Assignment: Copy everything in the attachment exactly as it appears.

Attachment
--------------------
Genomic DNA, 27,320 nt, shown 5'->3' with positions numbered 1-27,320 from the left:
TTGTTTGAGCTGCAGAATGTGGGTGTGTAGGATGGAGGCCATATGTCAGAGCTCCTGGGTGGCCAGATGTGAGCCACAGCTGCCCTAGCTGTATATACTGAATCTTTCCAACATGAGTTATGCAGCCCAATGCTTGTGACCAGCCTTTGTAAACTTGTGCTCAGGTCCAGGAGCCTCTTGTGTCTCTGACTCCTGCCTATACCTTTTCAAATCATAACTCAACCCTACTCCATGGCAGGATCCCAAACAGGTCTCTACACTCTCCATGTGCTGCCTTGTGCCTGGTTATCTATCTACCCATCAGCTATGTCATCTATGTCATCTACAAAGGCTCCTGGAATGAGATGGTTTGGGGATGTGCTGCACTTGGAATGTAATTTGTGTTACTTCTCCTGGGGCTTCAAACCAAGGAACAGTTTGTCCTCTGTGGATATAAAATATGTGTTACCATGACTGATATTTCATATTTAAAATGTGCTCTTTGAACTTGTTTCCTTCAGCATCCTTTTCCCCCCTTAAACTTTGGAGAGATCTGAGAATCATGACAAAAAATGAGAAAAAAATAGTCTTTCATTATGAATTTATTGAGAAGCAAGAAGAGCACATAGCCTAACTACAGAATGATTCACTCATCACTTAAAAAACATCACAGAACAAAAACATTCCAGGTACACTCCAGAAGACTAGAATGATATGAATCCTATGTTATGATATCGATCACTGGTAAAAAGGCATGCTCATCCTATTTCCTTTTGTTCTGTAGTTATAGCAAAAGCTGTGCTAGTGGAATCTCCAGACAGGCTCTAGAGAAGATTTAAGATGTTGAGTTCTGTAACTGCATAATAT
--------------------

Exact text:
Genomic DNA, 27,320 nt, shown 5'->3' with positions numbered 1-27,320 from the left:
TTGTTTGAGCTGCAGAATGTGGGTGTGTAGGATGGAGGCCATATGTCAGAGCTCCTGGGTGGCCAGATGTGAGCCACAGCTGCCCTAGCTGTATATACTGAATCTTTCCAACATGAGTTATGCAGCCCAATGCTTGTGACCAGCCTTTGTAAACTTGTGCTCAGGTCCAGGAGCCTCTTGTGTCTCTGACTCCTGCCTATACCTTTTCAAATCATAACTCAACCCTACTCCATGGCAGGATCCCAAACAGGTCTCTACACTCTCCATGTGCTGCCTTGTGCCTGGTTATCTATCTACCCATCAGCTATGTCATCTATGTCATCTACAAAGGCTCCTGGAATGAGATGGTTTGGGGATGTGCTGCACTTGGAATGTAATTTGTGTTACTTCTCCTGGGGCTTCAAACCAAGGAACAGTTTGTCCTCTGTGGATATAAAATATGTGTTACCATGACTGATATTTCATATTTAAAATGTGCTCTTTGAACTTGTTTCCTTCAGCATCCTTTTCCCCCCTTAAACTTTGGAGAGATCTGAGAATCATGACAAAAAATGAGAAAAAAATAGTCTTTCATTATGAATTTATTGAGAAGCAAGAAGAGCACATAGCCTAACTACAGAATGATTCACTCATCACTTAAAAAACATCACAGAACAAAAACATTCCAGGTACACTCCAGAAGACTAGAATGATATGAATCCTATGTTATGATATCGATCACTGGTAAAAAGGCATGCTCATCCTATTTCCTTTTGTTCTGTAGTTATAGCAAAAGCTGTGCTAGTGGAATCTCCAGACAGGCTCTAGAGAAGATTTAAGATGTTGAGTTCTGTAACTGCATAATAT